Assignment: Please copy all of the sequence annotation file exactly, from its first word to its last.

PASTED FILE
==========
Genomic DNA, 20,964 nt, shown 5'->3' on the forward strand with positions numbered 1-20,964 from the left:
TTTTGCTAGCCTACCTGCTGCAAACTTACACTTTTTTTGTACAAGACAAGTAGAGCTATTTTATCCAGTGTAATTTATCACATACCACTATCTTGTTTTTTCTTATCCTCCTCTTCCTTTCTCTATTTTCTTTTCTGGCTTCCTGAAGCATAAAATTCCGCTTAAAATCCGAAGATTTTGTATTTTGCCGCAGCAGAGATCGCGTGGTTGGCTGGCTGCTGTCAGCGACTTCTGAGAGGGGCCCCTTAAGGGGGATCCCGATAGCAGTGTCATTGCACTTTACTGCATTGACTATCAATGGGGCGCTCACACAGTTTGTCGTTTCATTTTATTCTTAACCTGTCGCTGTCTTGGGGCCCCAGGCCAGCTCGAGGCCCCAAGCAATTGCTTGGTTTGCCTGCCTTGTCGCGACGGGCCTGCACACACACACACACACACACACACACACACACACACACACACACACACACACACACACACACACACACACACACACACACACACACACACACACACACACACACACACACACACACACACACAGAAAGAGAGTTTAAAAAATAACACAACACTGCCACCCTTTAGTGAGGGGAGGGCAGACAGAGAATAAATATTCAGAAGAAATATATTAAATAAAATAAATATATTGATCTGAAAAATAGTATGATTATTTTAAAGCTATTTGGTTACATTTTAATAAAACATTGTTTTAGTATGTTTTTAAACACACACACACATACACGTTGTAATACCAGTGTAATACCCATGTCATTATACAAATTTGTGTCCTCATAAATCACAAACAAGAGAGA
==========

Genomic DNA, 20,964 nt, shown 5'->3' on the forward strand with positions numbered 1-20,964 from the left:
TTTTGCTAGCCTACCTGCTGCAAACTTACACTTTTTTTGTACAAGACAAGTAGAGCTATTTTATCCAGTGTAATTTATCACATACCACTATCTTGTTTTTTCTTATCCTCCTCTTCCTTTCTCTATTTTCTTTTCTGGCTTCCTGAAGCATAAAATTCCGCTTAAAATCCGAAGATTTTGTATTTTGCCGCAGCAGAGATCGCGTGGTTGGCTGGCTGCTGTCAGCGACTTCTGAGAGGGGCCCCTTAAGGGGGATCCCGATAGCAGTGTCATTGCACTTTACTGCATTGACTATCAATGGGGCGCTCACACAGTTTGTCGTTTCATTTTATTCTTAACCTGTCGCTGTCTTGGGGCCCCAGGCCAGCTCGAGGCCCCAAGCAATTGCTTGGTTTGCCTGCCTTGTCGCGACGGGCCTGCACACACACACACACACACACACACACACACACACACACACACACACACACACACACACACACACACACACACACACACACACACACACACACACACACACACACACACACACACACACACACAGAAAGAGAGTTTAAAAAATAACACAACACTGCCACCCTTTAGTGAGGGGAGGGCAGACAGAGAATAAATATTCAGAAGAAATATATTAAATAAAATAAATATATTGATCTGAAAAATAGTATGATTATTTTAAAGCTATTTGGTTACATTTTAATAAAACATTGTTTTAGTATGTTTTTAAACACACACACACATACACGTTGTAATACCAGTGTAATACCCATGTCATTATACAAATTTGTGTCCTCATAAATCACAAACAAGAGAGA